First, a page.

'Game of Thrones' Author George R.R. Martin Working on TV Adaptation of African Fantasy Novel

George R.R. Martin
Co-executive producer George R.R. Martin arrives for the season premiere of HBO's 'Game of Thrones' in San Francisco, California March 23, 2015. Robert Galbraith/Reuters

The creator of Game of Thrones, George R. R. Martin, will be executive producer on an HBO television series based on a fantasy novel set in a post-apocalyptic Africa by a U.S.-Nigerian author.

The author of the 2010 novel Who Fears Death, Nnedi Okorafor, announced Sunday that the book was to be brought to television after four years of negotiations. "This did not happen overnight," said Okorafor, who is based in the U.S. and is the daughter of two Nigerian immigrants.

Martin, whose fantasy series A Song of Ice and Fire has been transformed into one of the most successful television shows of all time, will be an executive producer on the project. But the 68-year-old author was quick to downplay his contribution in a Monday statement.

"I will be an executive producer on Who Fears Death but I will not be the executive producer, i.e. the showrunner. That's an important distinction," said Martin.

"I will not be writing the pilot script or adapting Nnedi's novel, and it's doubtful that I will write any episodes should we go to series. Look, I probably won't be writing episodes of ANY television shows until Winds of Winter is done and delivered, and that goes for the five Game of Thrones successor shows as well," said Martin. The Winds of Winter is the sixth novel in the series of A Song of Ice and Fire, which the novelist has said he thinks will be published in 2017.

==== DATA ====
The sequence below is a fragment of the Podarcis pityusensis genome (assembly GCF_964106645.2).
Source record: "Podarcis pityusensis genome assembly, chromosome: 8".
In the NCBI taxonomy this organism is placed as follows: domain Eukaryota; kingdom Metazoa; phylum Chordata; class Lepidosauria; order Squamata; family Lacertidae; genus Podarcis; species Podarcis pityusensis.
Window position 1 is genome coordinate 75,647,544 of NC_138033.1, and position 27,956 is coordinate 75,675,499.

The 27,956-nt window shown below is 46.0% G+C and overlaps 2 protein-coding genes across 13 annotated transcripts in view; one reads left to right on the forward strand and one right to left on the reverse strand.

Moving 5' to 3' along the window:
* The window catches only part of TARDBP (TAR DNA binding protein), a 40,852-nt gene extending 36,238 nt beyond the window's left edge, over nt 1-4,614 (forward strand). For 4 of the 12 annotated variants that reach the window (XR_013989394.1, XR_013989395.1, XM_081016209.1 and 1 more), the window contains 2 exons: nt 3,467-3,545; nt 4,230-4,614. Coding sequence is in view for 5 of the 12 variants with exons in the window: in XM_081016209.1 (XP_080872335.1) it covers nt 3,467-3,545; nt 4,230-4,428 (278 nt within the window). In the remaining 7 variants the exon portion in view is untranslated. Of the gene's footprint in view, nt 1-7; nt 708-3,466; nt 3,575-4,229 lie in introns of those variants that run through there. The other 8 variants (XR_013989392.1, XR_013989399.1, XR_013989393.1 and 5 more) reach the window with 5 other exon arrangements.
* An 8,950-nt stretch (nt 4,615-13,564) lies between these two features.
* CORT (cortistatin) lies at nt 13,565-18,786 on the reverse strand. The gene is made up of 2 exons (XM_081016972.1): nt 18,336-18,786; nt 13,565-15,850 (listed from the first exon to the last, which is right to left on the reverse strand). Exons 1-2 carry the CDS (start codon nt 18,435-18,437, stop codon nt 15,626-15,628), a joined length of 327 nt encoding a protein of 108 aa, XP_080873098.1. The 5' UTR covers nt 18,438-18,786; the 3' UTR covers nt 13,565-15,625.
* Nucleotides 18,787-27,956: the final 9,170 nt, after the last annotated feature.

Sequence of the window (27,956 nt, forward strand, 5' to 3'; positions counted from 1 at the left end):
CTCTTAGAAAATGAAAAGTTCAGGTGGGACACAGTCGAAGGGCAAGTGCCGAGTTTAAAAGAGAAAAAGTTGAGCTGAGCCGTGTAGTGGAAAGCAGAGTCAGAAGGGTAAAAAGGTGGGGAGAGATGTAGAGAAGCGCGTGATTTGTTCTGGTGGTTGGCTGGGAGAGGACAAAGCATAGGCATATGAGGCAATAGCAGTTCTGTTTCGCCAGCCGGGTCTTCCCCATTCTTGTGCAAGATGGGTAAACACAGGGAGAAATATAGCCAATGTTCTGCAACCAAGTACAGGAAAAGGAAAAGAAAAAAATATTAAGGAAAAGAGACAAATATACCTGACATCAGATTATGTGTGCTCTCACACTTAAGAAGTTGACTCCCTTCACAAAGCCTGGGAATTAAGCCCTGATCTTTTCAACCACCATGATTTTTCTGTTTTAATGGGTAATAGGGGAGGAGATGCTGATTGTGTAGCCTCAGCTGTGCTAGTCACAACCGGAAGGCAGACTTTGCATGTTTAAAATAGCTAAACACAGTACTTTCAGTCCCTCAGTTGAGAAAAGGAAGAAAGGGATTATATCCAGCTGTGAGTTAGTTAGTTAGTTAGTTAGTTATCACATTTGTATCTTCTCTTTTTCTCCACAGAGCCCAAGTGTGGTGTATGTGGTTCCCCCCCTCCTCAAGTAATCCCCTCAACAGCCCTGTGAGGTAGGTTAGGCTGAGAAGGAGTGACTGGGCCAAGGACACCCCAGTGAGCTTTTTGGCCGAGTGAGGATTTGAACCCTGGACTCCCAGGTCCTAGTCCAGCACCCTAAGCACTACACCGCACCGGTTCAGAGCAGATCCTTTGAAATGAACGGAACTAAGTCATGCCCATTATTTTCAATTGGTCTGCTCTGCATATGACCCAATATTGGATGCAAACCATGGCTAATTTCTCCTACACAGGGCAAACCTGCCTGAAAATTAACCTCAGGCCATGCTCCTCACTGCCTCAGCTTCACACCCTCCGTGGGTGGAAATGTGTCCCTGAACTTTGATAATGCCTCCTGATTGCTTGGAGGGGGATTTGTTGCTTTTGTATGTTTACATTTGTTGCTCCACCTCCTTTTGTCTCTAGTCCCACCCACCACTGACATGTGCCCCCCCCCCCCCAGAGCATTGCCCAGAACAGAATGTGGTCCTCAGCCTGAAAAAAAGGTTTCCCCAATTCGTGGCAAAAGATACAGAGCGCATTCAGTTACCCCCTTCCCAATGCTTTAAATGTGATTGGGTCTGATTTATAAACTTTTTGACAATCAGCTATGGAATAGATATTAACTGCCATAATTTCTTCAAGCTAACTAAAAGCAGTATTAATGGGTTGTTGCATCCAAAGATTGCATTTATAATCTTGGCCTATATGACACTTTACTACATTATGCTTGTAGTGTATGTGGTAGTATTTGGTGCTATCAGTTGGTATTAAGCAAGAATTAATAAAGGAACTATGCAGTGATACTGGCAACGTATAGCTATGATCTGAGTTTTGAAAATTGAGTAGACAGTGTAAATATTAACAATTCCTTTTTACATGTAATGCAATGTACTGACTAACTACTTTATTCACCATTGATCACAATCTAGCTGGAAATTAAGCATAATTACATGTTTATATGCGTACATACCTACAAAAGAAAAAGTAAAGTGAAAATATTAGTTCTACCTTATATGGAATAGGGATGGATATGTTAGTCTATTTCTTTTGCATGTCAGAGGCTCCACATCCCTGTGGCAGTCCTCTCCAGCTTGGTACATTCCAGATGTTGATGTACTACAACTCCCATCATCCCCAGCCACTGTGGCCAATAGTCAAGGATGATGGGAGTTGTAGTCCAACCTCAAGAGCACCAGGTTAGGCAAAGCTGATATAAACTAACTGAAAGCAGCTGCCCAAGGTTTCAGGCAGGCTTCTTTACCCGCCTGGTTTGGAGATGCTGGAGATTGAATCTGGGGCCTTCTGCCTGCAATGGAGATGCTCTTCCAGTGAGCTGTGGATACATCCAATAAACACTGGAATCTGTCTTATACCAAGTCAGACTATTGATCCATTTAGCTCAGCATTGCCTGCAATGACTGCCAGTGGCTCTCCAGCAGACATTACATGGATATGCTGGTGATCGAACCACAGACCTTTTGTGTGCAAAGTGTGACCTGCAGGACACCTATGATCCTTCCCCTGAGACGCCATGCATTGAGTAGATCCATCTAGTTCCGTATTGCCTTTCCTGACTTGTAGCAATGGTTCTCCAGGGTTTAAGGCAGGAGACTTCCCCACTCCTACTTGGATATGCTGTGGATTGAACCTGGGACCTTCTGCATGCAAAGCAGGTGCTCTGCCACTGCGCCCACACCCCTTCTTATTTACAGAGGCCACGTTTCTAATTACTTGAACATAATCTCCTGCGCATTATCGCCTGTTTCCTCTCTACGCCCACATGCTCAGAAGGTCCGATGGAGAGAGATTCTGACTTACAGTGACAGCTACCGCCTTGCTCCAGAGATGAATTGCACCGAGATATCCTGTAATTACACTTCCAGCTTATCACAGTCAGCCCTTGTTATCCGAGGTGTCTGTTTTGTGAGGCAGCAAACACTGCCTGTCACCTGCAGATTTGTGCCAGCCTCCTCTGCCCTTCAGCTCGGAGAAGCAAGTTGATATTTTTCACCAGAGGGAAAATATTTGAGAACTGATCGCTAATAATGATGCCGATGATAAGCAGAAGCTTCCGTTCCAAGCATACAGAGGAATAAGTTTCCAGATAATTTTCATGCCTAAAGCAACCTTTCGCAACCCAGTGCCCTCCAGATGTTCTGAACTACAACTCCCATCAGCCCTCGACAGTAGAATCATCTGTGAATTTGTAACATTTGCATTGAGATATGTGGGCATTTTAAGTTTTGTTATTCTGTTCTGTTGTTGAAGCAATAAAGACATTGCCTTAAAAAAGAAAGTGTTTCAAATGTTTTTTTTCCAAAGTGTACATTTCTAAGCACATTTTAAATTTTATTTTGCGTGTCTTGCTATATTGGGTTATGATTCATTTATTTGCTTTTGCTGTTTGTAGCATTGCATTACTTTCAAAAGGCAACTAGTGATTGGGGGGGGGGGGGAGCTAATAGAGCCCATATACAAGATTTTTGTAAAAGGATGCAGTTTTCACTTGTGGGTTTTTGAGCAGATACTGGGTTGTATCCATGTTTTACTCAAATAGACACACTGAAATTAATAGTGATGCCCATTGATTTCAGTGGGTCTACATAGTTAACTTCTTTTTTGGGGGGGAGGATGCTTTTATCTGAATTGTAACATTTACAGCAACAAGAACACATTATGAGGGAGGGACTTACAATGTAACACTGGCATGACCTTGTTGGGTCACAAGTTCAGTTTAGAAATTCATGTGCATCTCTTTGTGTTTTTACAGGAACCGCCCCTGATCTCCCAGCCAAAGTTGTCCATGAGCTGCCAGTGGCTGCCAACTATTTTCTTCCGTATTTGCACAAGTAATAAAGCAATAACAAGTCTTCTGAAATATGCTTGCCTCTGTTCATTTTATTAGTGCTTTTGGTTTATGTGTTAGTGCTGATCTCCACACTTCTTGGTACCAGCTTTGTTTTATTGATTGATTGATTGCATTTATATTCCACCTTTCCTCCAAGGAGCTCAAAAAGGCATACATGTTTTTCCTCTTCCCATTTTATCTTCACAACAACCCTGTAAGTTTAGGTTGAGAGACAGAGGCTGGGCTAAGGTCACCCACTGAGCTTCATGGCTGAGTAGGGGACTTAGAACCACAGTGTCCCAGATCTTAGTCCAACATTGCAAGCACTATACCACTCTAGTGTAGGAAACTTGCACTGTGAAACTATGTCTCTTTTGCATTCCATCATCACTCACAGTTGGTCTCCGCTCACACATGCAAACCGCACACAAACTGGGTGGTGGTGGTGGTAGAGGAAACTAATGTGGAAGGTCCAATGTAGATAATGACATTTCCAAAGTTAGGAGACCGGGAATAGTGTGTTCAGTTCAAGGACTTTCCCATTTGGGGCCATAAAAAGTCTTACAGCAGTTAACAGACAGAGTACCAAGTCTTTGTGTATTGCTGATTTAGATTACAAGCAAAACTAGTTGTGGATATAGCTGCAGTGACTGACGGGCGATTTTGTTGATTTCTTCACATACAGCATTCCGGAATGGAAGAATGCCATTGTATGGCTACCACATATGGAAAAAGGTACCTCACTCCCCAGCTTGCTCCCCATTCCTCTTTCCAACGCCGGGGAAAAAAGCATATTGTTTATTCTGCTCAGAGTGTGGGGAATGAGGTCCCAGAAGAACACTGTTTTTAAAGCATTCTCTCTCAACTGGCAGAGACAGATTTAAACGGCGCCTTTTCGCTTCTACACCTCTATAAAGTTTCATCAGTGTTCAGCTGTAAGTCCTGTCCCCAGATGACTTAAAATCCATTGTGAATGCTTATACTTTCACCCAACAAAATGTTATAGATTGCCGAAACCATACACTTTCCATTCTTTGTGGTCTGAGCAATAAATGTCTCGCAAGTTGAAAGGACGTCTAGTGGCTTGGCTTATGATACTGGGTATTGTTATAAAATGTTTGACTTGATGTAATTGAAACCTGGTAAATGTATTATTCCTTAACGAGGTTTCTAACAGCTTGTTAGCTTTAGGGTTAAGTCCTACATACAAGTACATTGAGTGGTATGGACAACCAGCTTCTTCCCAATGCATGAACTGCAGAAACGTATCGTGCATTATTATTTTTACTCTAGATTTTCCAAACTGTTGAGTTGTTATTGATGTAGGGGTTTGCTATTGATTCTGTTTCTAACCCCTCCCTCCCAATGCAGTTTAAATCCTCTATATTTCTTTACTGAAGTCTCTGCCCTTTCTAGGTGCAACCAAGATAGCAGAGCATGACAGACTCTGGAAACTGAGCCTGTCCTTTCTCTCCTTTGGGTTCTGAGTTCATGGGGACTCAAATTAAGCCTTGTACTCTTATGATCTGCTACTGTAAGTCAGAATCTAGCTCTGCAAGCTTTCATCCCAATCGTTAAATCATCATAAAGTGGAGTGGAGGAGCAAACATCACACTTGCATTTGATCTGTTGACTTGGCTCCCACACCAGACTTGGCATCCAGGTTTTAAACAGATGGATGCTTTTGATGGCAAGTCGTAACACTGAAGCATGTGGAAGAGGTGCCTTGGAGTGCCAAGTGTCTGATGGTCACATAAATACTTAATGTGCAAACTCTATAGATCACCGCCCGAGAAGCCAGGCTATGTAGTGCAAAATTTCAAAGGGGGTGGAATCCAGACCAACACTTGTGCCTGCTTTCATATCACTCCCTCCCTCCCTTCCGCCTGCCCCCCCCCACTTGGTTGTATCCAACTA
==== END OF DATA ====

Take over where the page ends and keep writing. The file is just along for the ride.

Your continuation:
Read more: 'Game of Thrones' star Gwendoline Christie on Brienne of Tarth's fate and her many suitors

Who Fears Death is set in the context of an imagined future genocide in Sudan, in which the Nuru tribe tries to exterminate the Okeke people. The lead character, Onyesonwu—whose name means "Who Fears Death" in an ancient language—is born to a Okeke mother who was raped by an enemy soldier.

The book won the World Fantasy Award for Best Novel in 2010, an accolade that Martin's books have been nominated for several times but have never won. It was described as "both wondrously magical and terribly realistic" in a review by the Washington Post.

Okorafor is the author of more than a dozen books. Her work focuses on "African-based science fiction, fantasy and magical realism for both children and adults" according to her website. The 43-year-old writer is also a professor at the University of Buffalo in New York.

The author decided to write her 2014 novel Lagoon—which recounts an alien invasion of Lagos, the Nigerian port city of some 20 million people—after being infuriated by the "stereotyping" of Nigerians in District 9 , a 2009 South Africa sci-fi film that tells the story of an alien population settling in Johannesburg.

The film depicted Nigerians as gangsters and prostitutes willing to have sex with the aliens or eat human flesh. Nigeria's government requested local cinemas not to show it and it sparked a backlash on social media.

In a 2013 interview with The Guardian, Okorafor said that the idea for Lagoon came after she was "deeply irritated" with the "abysmal stereotyping of Nigerians" in the film, but that the book soon "became its own story with its own soul."

'Game of Thrones' Author George R.R. Martin Working on TV Adaptation of African Fantasy Novel | Culture